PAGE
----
Ask the Bolivians to return to their daily routine to recover the “normality” of the country
MADRID, Nov. 13 (EUROPE PRESS) –
The self-proclaimed interim president of Bolivia, Jeanine Añez, has defended her legitimacy on Wednesday, denying the “coup d'etat” denounced by former president Evo Morales and his allies, promising that only the time needed to hold a few will remain in office new elections that put an end to the crisis opened after the last elections.
“In Bolivia there is no coup d'etat, there is a replacement of the constitutional order,” said the second vice president of the Senate in a message to the nation, according to local press reports.
In this regard, he recalled that he has received the support of the Constitutional Court, the Armed Forces and the Police “with the sole will to democratically regenerate the country.”
Añez has wielded that his interim Presidency is a “replacement of the constitutional democratic order, first interrupted by the 2017 constitutional ruling that annulled the 21-F referendum and finally with the electoral fraud perpetuated the night of October 21”.
Consequently, it has advanced that the two objectives of its temporary mandate will be, on the one hand, to repeal the judgment of the Constitutional Court that endorsed Morales to aspire to a new reelection despite the fact that the referendum held on February 21, 2017 closed this way.
Secondly, it has promised “the call for general elections in the shortest possible time, as established by the Constitution,” ensuring that it will be a “clean” electoral process in which all citizens who meet the constitutional requirements may participate. “.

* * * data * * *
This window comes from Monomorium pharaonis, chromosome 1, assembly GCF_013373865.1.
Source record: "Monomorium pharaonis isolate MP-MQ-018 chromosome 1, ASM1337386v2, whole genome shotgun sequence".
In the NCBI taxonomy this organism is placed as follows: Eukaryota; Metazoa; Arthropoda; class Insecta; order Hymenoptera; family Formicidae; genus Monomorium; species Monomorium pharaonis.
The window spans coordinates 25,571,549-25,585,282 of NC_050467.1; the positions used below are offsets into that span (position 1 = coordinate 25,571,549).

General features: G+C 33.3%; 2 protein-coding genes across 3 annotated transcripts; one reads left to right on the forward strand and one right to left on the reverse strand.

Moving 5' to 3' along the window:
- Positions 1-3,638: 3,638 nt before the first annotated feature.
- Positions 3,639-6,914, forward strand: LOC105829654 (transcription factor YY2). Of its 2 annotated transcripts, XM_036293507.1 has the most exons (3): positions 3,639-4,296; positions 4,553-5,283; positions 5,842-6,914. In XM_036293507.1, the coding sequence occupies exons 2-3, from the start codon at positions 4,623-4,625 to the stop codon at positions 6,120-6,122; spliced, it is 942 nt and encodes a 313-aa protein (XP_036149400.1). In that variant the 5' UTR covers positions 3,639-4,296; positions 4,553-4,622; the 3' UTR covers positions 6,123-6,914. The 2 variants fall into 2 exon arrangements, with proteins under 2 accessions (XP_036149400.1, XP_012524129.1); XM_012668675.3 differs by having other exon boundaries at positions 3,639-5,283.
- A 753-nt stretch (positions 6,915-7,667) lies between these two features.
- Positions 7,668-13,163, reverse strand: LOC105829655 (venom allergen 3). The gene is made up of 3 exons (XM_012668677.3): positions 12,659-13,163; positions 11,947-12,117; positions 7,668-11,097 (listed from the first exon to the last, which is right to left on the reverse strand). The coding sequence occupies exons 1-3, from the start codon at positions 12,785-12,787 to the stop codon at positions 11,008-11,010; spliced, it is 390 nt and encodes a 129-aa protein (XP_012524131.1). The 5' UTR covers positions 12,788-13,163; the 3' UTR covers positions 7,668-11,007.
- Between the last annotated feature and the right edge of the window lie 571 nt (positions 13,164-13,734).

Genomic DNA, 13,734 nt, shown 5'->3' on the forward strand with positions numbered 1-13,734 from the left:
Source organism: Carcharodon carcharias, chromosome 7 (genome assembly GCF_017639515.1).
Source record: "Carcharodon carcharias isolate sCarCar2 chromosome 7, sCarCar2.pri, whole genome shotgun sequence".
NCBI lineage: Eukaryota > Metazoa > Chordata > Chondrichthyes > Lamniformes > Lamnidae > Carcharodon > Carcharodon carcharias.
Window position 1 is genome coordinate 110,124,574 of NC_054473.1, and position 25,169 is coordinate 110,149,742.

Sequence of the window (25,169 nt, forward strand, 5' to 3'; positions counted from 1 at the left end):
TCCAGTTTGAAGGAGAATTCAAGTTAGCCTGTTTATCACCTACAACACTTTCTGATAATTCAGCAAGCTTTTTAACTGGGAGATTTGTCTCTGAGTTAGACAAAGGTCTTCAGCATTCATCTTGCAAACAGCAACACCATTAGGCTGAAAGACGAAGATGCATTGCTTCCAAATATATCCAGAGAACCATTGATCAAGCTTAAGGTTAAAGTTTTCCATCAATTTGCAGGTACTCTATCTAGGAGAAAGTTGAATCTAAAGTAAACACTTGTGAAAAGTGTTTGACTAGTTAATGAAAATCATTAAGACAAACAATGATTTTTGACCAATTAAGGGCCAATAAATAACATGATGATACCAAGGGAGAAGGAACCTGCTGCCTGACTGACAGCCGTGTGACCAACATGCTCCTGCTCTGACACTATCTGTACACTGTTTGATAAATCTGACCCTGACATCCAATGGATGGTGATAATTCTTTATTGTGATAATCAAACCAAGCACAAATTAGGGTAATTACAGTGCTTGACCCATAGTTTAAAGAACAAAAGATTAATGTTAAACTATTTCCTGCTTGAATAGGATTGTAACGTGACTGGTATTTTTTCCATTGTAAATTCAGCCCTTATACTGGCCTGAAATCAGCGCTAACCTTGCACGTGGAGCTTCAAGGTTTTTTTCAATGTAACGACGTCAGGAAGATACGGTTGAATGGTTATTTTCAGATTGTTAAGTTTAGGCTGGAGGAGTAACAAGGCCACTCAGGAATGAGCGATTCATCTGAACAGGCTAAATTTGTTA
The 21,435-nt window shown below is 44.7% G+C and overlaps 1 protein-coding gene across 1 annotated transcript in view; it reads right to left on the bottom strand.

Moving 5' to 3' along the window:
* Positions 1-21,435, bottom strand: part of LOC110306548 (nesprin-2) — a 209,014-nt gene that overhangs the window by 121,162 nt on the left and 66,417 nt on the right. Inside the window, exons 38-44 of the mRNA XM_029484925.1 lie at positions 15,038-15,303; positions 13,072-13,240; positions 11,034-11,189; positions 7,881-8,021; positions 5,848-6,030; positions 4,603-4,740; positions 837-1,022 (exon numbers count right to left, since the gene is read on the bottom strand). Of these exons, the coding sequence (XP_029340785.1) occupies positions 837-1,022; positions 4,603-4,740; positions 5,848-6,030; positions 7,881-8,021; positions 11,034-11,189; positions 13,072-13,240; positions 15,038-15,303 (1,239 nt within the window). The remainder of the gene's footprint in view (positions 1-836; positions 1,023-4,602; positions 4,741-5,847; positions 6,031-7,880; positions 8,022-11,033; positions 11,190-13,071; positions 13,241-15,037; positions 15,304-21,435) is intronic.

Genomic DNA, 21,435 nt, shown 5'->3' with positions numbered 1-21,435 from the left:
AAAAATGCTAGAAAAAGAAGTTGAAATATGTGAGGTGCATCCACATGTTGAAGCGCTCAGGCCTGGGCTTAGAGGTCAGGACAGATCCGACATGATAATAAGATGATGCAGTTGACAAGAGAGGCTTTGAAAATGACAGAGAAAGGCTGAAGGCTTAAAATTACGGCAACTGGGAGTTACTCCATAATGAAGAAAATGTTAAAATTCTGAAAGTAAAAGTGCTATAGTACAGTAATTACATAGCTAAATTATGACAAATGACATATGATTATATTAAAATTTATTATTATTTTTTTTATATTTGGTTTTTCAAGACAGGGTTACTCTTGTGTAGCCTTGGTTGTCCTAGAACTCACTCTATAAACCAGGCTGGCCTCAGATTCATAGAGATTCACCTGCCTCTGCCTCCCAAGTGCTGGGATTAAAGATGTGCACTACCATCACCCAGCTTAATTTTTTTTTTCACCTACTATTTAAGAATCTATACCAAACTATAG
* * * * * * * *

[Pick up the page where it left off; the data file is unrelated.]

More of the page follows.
Thus, he urged public employees to “immediately return to their posts” and “public office” to “make themselves available to the new Government to arbitrate the succession or continuity in the post” so that Bolivia recovers as soon as possible “normal”.
Añez has also wanted to send a message to the international community. “I ask for peace of mind … I have assumed the Presidency to clean up the institutions that perpetuated the fraud. I will not accept any way out of the crisis other than the democratic one within the framework of our laws,” he has promised.
In a first executive act, Añez has appointed the new command of the Armed Forces on Wednesday, after holding a series of meetings with the military leadership.
The internal president has also defended this step by asserting that “in these designations the institutionality of the Armed Forces has been respected” because “the best qualified officers have been designated.”
In addition, he has underlined the uniformed who take the reins of the armed institution in “a crucial moment” for Bolivia in order to “bring it to fruition and direct it towards new elections.”